Relational Parametricity and Units of Measure, Andrew J. Kennedy, POPL 1997.

Type systems for programming languages with numeric types can be extended to support the checking of units of measure. Quantification over units then introduces a new kind of parametric polymorphism with a corresponding Reynolds-style representation independence principle: that the behaviour of programs is invariant under changes to the units used. We prove this `dimensional invariance' result and describe four consequences.

The first is that the type of an expression can be used to derive equations which describe its properties with respect to scaling (akin to Wadler's `theorems for free' for

System F). Secondly there are certain types which are inhabited only by trivial terms. For example, we prove that a fully polymorphic square root function cannot

be written using just the usual arithmetic primitives. Thirdly we exhibit interesting isomorphisms between types and for first-order types relate these to the central theorem of classical dimensional analysis. Finally we suggest that for any expression whose behaviour is dimensionally invariant there exists some equivalent expression whose type reflects this behaviour, a consequence of which would be a full abstraction result for a model of the language.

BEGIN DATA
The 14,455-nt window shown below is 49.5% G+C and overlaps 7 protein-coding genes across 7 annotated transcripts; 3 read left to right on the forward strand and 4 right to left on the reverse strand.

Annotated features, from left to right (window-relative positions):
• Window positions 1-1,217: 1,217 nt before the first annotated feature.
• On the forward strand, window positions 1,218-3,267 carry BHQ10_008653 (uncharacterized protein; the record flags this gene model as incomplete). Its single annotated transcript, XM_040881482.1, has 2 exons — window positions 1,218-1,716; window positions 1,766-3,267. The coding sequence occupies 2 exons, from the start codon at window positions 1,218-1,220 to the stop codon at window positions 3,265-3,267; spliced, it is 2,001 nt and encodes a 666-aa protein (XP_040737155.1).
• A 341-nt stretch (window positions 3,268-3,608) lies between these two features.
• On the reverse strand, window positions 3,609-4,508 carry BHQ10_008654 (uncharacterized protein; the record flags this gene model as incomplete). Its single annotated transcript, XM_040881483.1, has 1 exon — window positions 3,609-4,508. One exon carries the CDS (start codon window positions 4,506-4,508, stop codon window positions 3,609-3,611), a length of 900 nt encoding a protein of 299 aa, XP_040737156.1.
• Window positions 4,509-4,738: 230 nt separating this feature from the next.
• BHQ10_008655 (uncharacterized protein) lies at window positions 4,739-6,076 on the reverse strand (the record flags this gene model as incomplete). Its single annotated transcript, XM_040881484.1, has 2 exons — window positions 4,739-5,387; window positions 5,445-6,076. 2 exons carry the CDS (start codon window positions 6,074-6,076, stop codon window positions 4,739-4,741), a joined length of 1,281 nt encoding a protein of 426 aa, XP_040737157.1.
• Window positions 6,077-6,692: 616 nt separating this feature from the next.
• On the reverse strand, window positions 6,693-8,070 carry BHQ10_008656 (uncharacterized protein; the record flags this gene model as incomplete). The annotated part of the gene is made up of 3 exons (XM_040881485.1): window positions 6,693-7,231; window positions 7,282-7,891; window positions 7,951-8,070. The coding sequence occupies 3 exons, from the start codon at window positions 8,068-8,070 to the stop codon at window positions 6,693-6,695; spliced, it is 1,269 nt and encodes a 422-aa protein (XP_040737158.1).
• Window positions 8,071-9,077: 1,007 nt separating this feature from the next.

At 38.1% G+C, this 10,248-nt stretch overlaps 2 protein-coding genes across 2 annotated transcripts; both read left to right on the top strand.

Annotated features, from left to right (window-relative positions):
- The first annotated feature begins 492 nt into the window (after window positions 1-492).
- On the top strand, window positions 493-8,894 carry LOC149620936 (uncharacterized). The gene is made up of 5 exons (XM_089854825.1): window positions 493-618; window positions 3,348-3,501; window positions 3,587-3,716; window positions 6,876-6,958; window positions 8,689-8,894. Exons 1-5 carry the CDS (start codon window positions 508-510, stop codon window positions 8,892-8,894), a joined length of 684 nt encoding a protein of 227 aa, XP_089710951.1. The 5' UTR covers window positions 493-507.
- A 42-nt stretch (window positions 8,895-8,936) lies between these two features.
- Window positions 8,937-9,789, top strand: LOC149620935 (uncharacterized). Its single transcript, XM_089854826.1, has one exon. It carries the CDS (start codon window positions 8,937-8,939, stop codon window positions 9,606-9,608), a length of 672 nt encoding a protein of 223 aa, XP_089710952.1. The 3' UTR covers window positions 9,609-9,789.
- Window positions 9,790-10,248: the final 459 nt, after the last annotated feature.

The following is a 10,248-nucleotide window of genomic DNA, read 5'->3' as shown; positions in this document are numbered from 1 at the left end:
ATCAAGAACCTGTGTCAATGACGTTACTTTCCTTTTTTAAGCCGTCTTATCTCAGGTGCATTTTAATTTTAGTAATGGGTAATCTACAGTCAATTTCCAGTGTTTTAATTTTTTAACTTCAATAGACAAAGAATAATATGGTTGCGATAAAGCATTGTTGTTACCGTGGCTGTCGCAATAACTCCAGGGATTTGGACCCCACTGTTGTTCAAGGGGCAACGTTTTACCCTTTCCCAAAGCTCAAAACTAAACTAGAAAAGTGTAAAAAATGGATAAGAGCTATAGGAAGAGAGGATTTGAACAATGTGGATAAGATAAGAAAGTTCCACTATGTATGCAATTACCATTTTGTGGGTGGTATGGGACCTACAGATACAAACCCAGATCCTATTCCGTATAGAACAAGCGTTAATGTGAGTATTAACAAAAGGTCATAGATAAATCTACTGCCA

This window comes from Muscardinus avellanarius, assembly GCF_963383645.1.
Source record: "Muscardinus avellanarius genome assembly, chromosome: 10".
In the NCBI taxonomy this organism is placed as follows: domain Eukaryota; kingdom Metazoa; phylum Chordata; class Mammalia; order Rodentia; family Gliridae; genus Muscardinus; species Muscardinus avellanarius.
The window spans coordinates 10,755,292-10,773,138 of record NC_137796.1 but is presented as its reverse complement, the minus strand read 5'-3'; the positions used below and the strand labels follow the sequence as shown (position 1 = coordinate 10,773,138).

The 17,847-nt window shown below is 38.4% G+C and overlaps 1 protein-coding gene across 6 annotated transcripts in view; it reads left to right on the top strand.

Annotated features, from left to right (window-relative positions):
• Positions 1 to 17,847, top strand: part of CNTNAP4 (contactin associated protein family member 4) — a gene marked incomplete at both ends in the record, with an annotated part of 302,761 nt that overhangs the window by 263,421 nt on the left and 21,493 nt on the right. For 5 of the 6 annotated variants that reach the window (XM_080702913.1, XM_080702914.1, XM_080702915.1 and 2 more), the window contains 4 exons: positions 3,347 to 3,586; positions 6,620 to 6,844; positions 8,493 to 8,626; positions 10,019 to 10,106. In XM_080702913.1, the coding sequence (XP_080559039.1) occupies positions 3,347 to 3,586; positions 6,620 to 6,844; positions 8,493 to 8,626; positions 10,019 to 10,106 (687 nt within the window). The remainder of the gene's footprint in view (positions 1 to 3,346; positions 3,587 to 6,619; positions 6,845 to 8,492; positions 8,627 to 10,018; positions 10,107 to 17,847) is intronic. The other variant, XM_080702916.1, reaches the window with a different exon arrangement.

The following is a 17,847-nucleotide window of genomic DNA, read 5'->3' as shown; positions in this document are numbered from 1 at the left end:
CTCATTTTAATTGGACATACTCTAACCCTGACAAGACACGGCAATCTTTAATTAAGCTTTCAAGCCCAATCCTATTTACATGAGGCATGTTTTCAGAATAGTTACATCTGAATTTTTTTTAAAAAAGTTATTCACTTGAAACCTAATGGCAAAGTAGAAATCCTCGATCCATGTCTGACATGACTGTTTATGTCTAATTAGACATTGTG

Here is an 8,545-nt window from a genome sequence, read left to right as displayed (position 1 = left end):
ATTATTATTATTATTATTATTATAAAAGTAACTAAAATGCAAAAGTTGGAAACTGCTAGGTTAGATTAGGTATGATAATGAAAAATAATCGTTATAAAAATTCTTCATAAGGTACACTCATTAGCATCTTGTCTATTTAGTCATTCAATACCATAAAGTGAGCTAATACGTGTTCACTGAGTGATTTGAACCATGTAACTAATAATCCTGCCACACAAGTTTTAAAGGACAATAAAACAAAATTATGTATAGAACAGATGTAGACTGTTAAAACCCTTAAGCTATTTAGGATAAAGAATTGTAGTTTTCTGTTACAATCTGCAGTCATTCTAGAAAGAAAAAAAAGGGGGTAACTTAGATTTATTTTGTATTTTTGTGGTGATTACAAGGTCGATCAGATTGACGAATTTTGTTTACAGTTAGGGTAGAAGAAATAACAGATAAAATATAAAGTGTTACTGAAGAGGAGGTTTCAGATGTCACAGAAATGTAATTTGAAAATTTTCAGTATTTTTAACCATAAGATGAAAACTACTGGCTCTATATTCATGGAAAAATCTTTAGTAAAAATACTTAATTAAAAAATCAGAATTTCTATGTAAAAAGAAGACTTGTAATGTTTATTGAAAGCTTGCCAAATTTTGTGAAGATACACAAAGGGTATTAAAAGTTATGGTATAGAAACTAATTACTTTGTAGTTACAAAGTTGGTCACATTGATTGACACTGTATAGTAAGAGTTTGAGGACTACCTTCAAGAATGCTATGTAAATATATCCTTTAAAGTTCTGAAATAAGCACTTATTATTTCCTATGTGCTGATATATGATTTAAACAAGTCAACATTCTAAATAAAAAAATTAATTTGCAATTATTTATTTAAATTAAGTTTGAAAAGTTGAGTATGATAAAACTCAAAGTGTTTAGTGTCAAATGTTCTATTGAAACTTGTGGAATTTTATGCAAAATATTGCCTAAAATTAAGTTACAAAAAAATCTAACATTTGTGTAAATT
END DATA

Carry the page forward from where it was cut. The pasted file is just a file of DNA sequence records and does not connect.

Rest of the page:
There's a new release of F# coming out with support for measure types, and so I thought I'd post a link to Andrew's paper about the subject. Now, if you've done any physics or engineering, you're probably familiar with the fact that units can sometimes really strongly constrain what form your equations can take. If you studied dimensional analysis more carefully than I did, you might even have learned that this is a consequence of the Buckingham pi theorem -- you can prove that if you have an equation with n variables involving k physical units, you can recast it as an equation with (n - k) dimension-free variables. Kennedy shows that the analogue of this theorem for programs in his language is a form of parametricity result at first order, which is quite slick.

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